There is worthy work, plenty of new connections to be made, and projects to begin. The point is to be doing, out in the world. I feel as if I’ve been going about things improperly. By seeking to define an end state that is itself a product of an almost infinite combination of variables that themselves are in flux is to try and impose the rigidity of what is already made onto what cannot even yet be imagined.

I cannot reverse engineer my future. But I can choose to notice that I am happy. I can stand in this doorway and ask where I will go next. What I am doing is taking back my intentions from forces nebulous or familiar. I have been existing with the assumption that the map of self exists, that all the features of my life from here forward already have a form, and that my task was to travel into the future, much as I would a landscape, armed with this map of made forms.

What I find may actually be the case is more akin to Ellis’ modification of Einstein’s relativity. The 4th dimension is not, in fact, predetermined, with past and future being indistinguishable from each other. It does not exist as an independent medium. Instead, it presents one, fixed state in the past and a null or infinitely variable flux state in the future. The latter is built by the present moment, its conditions, and, on a personal scale, individual choices.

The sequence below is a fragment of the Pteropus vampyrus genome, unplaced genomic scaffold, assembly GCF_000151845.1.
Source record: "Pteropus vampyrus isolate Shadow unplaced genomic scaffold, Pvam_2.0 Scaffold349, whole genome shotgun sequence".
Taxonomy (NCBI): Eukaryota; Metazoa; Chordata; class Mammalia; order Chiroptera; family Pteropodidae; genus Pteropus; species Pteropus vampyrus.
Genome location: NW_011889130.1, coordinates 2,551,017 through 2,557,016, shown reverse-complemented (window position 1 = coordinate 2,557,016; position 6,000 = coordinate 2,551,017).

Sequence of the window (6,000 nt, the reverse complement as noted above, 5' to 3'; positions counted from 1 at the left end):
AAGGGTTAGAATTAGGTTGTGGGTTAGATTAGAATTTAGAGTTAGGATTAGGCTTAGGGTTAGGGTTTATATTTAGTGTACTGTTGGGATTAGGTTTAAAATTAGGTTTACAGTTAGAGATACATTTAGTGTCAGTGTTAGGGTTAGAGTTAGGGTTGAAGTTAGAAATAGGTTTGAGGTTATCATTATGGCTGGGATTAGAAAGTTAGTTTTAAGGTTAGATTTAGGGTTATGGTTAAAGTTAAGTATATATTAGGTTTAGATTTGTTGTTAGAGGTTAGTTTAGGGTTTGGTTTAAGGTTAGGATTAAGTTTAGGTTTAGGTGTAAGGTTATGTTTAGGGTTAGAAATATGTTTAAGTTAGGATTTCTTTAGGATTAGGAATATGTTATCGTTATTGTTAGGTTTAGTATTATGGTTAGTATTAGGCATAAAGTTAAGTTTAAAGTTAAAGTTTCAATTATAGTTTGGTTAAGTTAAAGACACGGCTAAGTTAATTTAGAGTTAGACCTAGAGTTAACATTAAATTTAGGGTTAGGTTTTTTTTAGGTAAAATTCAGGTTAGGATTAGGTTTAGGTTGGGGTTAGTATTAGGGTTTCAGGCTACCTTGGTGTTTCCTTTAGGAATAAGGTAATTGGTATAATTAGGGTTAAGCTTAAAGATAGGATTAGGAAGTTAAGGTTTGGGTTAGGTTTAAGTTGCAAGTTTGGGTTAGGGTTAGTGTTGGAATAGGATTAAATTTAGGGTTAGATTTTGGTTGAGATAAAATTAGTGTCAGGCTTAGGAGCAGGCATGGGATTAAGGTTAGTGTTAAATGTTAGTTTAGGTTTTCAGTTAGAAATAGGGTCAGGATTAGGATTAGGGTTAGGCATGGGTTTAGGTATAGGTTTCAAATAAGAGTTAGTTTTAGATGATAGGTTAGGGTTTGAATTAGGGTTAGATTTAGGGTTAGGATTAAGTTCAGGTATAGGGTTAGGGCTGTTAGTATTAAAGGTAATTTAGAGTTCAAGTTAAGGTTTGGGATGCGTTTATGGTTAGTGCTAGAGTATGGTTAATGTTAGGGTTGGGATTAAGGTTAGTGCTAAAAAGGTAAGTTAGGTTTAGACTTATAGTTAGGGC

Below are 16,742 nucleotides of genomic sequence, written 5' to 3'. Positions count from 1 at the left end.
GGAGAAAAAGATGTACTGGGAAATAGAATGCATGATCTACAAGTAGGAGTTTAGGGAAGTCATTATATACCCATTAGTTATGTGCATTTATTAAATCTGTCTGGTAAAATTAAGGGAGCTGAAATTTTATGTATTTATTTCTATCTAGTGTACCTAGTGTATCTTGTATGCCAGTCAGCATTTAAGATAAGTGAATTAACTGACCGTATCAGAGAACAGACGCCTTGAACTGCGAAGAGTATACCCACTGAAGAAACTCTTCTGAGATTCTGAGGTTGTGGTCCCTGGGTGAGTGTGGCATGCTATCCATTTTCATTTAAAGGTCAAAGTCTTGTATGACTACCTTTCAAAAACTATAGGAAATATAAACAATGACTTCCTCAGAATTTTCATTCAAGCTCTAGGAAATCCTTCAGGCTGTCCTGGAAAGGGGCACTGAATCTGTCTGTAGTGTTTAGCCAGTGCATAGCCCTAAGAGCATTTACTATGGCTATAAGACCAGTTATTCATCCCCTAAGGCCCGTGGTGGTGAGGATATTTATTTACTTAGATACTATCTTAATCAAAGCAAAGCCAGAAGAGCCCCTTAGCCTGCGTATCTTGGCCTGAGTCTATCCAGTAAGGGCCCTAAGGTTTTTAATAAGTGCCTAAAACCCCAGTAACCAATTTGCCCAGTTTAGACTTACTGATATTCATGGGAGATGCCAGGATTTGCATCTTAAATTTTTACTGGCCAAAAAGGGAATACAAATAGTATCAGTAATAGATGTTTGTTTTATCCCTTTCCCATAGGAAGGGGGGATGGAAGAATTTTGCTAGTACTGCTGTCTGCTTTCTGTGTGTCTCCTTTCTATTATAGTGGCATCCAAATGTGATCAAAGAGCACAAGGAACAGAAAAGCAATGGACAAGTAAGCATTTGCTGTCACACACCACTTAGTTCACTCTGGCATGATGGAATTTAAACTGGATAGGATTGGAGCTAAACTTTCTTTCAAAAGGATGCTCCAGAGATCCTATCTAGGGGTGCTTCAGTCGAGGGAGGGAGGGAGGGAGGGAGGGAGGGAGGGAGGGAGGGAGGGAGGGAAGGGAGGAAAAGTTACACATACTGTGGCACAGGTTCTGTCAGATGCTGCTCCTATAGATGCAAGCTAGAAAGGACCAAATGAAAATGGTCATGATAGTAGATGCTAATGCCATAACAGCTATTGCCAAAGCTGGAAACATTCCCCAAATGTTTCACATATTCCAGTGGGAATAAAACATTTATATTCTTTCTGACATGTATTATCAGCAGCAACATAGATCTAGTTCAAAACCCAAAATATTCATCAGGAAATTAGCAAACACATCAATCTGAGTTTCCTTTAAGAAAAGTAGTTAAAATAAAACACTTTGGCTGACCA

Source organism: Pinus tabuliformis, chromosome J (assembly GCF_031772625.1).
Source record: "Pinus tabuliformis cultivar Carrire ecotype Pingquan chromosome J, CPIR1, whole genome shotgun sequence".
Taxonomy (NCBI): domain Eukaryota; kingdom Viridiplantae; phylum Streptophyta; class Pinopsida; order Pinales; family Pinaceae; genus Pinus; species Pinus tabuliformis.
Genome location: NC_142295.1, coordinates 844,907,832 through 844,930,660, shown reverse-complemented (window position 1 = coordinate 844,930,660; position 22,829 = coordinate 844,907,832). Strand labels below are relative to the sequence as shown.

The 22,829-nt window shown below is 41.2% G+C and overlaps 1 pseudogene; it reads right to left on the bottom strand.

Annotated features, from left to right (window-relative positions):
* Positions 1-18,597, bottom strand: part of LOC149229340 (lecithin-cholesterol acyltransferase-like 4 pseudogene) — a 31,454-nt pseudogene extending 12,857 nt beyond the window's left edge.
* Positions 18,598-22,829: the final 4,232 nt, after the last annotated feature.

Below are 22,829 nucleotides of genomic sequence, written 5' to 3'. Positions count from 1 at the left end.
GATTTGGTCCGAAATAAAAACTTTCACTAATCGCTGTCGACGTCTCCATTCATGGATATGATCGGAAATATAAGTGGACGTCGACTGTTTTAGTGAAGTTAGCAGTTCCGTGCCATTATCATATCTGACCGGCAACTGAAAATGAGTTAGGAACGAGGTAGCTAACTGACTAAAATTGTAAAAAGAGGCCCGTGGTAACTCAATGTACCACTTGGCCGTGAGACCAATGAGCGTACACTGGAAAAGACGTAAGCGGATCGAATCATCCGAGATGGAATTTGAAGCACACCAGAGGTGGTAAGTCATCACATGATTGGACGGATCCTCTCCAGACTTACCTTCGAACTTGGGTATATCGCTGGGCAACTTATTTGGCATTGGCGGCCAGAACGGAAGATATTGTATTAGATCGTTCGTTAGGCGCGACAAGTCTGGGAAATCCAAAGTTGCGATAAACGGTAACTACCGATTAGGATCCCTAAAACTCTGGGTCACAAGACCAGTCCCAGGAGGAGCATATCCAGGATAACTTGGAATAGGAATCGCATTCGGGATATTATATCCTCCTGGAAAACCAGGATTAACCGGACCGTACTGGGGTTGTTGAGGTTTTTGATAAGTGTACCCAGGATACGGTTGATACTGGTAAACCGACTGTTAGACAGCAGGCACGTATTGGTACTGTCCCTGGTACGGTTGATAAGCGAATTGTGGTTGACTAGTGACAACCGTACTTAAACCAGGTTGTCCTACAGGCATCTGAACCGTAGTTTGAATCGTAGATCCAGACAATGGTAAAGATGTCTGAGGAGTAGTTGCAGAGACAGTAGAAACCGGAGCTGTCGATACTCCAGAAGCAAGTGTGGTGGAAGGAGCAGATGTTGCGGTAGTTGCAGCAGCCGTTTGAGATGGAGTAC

Since I have no desire to limit any part of the universe or its mechanics, this leads me to two conclusions. My future is a product of both my attention and my present-state decisions. These are interdependent. The future is written by what I do and by what I notice, which leads me back to my earlier state of mind.

In essence, I am choosing to notice good things, to be optimistic about the human capacity for self-rescue, and to not wait for my future form to make itself known before I’ve done anything to build it. I cannot yet imagine what will be, perhaps because it’s form is beyond my body of experience, so far-future goal-setting behavior is counterproductive. What am I prepared to do now or tomorrow or early next week?

For some, this is a given understanding. But I think there are more people like me who need the quasi-revelatory experience. We were not taught that the future is undetermined to quite such a degree. Our universe was prepackaged as Einstein drew it, with limited paths predetermined, no matter which way Time’s Arrow points.

Now go and read The Sirens of Titan and God Bless You Mr. Rosewater.